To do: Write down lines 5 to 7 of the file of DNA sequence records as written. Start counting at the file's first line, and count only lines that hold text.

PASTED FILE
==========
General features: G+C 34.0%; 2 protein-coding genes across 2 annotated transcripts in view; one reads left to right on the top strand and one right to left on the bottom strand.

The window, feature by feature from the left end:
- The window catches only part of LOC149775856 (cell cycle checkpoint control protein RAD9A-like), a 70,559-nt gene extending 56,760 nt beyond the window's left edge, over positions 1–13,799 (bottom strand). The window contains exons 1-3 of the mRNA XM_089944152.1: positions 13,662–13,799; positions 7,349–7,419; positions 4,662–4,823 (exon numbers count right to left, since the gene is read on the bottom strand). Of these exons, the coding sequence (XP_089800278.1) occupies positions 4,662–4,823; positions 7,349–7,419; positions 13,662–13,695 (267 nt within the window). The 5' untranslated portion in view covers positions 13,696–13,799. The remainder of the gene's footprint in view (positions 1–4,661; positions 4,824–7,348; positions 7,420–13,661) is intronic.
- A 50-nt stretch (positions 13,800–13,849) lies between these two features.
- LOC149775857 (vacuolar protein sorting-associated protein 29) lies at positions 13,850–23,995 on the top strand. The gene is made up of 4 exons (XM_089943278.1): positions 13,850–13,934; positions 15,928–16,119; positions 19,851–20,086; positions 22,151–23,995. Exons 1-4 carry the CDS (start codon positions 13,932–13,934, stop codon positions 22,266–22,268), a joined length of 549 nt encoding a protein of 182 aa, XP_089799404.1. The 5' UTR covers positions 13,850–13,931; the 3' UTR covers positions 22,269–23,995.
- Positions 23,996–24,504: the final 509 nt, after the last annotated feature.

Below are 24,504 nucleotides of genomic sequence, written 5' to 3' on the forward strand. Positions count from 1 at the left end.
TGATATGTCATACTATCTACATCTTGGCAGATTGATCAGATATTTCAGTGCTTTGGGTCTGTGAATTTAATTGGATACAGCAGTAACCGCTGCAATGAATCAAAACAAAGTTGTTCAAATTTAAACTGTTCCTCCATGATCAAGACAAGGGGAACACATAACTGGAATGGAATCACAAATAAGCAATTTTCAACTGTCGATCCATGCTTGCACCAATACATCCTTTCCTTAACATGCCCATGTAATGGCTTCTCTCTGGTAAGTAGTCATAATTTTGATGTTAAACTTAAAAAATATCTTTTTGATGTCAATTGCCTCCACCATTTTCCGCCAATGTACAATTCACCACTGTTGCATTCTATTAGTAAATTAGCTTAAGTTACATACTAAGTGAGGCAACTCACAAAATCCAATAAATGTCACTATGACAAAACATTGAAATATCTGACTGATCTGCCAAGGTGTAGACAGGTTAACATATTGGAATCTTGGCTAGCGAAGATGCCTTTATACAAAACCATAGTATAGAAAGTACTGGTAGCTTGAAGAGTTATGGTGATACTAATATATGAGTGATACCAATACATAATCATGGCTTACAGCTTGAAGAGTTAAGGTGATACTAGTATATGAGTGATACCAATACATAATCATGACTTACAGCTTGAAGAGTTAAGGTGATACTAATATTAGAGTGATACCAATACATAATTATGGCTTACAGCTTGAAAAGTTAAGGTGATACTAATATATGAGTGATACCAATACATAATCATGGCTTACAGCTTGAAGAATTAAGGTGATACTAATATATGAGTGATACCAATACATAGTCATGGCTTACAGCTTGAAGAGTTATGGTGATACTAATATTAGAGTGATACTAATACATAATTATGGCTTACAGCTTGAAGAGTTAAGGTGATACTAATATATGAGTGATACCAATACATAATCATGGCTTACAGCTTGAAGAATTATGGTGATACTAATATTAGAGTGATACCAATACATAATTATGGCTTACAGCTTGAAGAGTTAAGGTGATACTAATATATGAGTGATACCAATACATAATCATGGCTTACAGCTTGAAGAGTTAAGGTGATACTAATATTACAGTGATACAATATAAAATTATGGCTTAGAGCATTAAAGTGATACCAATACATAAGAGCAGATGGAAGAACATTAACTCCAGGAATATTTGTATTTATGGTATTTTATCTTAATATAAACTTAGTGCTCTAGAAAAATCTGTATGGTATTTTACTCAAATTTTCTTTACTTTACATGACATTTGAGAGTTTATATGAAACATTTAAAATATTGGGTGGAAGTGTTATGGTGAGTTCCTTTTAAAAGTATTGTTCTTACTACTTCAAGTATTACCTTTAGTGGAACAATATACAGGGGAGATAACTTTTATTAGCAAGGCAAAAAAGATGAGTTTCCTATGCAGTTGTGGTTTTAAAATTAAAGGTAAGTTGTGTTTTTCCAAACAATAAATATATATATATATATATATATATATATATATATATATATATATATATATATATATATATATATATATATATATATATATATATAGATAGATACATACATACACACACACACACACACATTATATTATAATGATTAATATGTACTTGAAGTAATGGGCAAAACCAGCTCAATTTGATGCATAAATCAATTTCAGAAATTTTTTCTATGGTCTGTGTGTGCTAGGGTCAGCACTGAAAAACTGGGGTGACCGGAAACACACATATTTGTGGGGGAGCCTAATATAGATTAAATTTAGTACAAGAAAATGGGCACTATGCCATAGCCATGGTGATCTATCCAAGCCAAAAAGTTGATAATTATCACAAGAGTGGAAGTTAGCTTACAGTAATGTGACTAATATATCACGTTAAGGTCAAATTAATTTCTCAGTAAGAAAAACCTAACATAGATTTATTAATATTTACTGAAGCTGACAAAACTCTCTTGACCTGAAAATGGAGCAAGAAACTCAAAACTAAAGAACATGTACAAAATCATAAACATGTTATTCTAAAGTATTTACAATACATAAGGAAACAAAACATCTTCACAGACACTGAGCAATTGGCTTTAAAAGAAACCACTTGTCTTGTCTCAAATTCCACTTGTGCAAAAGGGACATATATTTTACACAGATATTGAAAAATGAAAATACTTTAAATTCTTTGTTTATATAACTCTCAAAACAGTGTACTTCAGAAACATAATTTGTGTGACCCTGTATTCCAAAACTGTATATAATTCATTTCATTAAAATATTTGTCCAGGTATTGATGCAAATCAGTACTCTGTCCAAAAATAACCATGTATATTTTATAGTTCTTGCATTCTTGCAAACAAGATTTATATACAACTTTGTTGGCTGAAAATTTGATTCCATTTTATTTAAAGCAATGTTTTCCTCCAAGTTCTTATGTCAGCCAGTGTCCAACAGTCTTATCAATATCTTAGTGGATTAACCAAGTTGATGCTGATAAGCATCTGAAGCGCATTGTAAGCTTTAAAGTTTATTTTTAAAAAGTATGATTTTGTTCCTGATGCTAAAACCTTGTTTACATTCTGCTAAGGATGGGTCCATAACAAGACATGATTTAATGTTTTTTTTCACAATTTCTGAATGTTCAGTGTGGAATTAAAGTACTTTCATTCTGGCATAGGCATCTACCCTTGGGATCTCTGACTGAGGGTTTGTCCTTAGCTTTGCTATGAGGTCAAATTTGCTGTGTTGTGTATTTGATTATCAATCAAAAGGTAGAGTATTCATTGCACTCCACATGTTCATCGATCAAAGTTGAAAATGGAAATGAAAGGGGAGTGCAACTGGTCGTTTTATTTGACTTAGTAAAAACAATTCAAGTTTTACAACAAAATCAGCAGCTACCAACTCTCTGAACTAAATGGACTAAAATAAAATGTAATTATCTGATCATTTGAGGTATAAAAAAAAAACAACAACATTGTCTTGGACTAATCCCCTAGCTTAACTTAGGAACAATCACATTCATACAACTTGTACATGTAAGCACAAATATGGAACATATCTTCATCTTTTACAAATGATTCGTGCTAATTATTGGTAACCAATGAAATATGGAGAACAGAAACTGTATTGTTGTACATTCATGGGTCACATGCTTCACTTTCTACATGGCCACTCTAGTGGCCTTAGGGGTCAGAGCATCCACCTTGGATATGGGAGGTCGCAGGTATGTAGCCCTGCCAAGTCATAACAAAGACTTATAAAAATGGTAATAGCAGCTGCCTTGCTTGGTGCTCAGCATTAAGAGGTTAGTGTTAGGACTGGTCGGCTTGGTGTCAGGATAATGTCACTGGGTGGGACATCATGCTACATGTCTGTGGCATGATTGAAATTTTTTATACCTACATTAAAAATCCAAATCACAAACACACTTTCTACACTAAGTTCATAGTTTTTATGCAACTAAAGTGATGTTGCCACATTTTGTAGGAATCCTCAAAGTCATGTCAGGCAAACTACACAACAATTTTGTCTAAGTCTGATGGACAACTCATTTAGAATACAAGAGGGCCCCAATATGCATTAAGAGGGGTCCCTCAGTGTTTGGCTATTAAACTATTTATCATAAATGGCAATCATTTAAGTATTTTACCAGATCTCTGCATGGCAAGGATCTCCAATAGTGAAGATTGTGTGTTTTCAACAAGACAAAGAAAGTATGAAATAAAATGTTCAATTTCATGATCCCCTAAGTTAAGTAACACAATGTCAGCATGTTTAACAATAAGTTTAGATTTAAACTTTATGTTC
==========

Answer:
- LOC149775857 (vacuolar protein sorting-associated protein 29) lies at positions 13,850–23,995 on the top strand. The gene is made up of 4 exons (XM_089943278.1): positions 13,850–13,934; positions 15,928–16,119; positions 19,851–20,086; positions 22,151–23,995. Exons 1-4 carry the CDS (start codon positions 13,932–13,934, stop codon positions 22,266–22,268), a joined length of 549 nt encoding a protein of 182 aa, XP_089799404.1. The 5' UTR covers positions 13,850–13,931; the 3' UTR covers positions 22,269–23,995.
- Positions 23,996–24,504: the final 509 nt, after the last annotated feature.

Below are 24,504 nucleotides of genomic sequence, written 5' to 3' on the forward strand. Positions count from 1 at the left end.